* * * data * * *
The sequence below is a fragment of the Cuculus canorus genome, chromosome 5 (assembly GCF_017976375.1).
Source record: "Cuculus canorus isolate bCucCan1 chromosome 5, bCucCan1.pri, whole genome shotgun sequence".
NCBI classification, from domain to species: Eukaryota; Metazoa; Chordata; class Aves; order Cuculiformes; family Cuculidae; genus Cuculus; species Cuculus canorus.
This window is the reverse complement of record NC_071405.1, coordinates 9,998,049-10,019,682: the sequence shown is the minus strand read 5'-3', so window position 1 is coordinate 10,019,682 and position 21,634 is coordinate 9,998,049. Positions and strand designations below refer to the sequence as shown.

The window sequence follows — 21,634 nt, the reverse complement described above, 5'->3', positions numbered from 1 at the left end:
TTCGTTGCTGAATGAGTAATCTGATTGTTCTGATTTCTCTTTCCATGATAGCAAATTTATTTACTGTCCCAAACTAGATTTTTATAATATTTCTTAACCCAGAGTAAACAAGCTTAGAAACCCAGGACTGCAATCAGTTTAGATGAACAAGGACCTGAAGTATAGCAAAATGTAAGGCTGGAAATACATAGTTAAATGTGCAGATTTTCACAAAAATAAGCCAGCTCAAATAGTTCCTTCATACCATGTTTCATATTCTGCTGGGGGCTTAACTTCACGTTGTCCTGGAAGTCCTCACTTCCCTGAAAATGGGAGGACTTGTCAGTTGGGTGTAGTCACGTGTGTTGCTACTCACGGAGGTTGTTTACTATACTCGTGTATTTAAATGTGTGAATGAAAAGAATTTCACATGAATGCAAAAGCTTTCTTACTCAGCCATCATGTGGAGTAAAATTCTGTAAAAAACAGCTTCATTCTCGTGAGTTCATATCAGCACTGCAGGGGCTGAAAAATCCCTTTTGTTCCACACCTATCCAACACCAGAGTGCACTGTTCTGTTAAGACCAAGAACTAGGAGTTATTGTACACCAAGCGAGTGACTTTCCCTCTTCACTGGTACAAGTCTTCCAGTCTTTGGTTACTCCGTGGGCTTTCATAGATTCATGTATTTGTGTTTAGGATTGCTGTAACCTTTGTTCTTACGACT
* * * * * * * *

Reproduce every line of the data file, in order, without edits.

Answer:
The sequence below is a fragment of the Cuculus canorus genome, chromosome 5 (assembly GCF_017976375.1).
Source record: "Cuculus canorus isolate bCucCan1 chromosome 5, bCucCan1.pri, whole genome shotgun sequence".
NCBI classification, from domain to species: Eukaryota; Metazoa; Chordata; class Aves; order Cuculiformes; family Cuculidae; genus Cuculus; species Cuculus canorus.
This window is the reverse complement of record NC_071405.1, coordinates 9,998,049-10,019,682: the sequence shown is the minus strand read 5'-3', so window position 1 is coordinate 10,019,682 and position 21,634 is coordinate 9,998,049. Positions and strand designations below refer to the sequence as shown.

The window sequence follows — 21,634 nt, the reverse complement described above, 5'->3', positions numbered from 1 at the left end:
TTCGTTGCTGAATGAGTAATCTGATTGTTCTGATTTCTCTTTCCATGATAGCAAATTTATTTACTGTCCCAAACTAGATTTTTATAATATTTCTTAACCCAGAGTAAACAAGCTTAGAAACCCAGGACTGCAATCAGTTTAGATGAACAAGGACCTGAAGTATAGCAAAATGTAAGGCTGGAAATACATAGTTAAATGTGCAGATTTTCACAAAAATAAGCCAGCTCAAATAGTTCCTTCATACCATGTTTCATATTCTGCTGGGGGCTTAACTTCACGTTGTCCTGGAAGTCCTCACTTCCCTGAAAATGGGAGGACTTGTCAGTTGGGTGTAGTCACGTGTGTTGCTACTCACGGAGGTTGTTTACTATACTCGTGTATTTAAATGTGTGAATGAAAAGAATTTCACATGAATGCAAAAGCTTTCTTACTCAGCCATCATGTGGAGTAAAATTCTGTAAAAAACAGCTTCATTCTCGTGAGTTCATATCAGCACTGCAGGGGCTGAAAAATCCCTTTTGTTCCACACCTATCCAACACCAGAGTGCACTGTTCTGTTAAGACCAAGAACTAGGAGTTATTGTACACCAAGCGAGTGACTTTCCCTCTTCACTGGTACAAGTCTTCCAGTCTTTGGTTACTCCGTGGGCTTTCATAGATTCATGTATTTGTGTTTAGGATTGCTGTAACCTTTGTTCTTACGACT